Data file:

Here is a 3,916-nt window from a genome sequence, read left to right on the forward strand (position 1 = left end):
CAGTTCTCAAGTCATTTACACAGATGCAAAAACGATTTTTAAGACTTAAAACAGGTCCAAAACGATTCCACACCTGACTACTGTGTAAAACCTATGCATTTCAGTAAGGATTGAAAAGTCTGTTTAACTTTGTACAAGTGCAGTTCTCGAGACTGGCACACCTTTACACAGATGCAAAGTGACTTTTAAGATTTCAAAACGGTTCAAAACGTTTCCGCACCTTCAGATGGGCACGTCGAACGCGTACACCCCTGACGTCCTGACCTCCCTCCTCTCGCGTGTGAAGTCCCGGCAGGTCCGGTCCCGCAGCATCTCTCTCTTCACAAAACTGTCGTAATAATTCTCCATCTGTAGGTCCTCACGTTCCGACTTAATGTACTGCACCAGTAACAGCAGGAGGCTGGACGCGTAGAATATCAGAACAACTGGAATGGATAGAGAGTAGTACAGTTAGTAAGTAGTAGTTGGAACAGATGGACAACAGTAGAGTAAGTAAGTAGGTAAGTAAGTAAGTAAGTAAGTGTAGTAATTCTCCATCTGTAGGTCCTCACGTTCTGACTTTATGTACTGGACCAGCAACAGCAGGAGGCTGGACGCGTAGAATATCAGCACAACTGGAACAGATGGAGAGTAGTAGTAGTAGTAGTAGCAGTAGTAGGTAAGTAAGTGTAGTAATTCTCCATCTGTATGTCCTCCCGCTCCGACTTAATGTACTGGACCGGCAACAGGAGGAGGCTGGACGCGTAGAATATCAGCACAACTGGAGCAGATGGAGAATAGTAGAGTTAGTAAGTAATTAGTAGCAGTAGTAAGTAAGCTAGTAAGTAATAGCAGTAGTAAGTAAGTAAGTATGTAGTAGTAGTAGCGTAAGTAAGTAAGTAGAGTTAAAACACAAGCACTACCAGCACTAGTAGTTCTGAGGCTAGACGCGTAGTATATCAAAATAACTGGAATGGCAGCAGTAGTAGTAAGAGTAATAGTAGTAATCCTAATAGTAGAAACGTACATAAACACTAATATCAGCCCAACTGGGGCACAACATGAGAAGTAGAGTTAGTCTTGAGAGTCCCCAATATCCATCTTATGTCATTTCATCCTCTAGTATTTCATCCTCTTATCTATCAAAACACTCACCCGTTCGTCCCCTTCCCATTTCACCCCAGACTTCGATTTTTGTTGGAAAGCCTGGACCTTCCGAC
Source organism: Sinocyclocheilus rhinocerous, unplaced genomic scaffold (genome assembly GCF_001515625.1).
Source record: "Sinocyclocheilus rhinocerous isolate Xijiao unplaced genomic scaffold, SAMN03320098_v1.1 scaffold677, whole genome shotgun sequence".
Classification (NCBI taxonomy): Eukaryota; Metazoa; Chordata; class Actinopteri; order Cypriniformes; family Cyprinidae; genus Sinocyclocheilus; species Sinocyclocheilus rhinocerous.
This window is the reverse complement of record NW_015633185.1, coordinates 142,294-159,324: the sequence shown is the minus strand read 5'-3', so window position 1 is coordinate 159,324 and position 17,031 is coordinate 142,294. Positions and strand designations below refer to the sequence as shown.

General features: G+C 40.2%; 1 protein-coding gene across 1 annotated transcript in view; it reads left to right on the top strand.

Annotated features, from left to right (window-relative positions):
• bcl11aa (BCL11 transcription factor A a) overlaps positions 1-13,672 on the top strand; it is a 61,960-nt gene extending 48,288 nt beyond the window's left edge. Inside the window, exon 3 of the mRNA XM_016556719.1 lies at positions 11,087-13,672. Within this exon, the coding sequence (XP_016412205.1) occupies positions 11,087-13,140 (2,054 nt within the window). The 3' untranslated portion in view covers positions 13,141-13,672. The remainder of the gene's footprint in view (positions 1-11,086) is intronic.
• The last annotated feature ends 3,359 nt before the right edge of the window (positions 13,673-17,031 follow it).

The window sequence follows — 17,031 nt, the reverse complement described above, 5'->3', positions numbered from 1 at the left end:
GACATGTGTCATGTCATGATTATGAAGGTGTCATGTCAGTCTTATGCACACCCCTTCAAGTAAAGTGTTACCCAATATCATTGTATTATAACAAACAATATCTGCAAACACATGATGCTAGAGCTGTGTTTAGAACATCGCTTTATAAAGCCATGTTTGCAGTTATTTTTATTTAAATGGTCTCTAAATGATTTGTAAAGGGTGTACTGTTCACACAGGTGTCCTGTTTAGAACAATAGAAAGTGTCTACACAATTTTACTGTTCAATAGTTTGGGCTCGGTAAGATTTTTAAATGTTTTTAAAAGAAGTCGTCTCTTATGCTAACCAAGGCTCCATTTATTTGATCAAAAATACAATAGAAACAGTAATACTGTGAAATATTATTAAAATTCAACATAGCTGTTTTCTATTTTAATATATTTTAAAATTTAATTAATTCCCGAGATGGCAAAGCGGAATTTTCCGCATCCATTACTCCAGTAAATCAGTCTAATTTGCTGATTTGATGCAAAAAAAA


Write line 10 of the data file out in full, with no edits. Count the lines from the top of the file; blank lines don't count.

• The last annotated feature ends 3,359 nt before the right edge of the window (positions 13,673-17,031 follow it).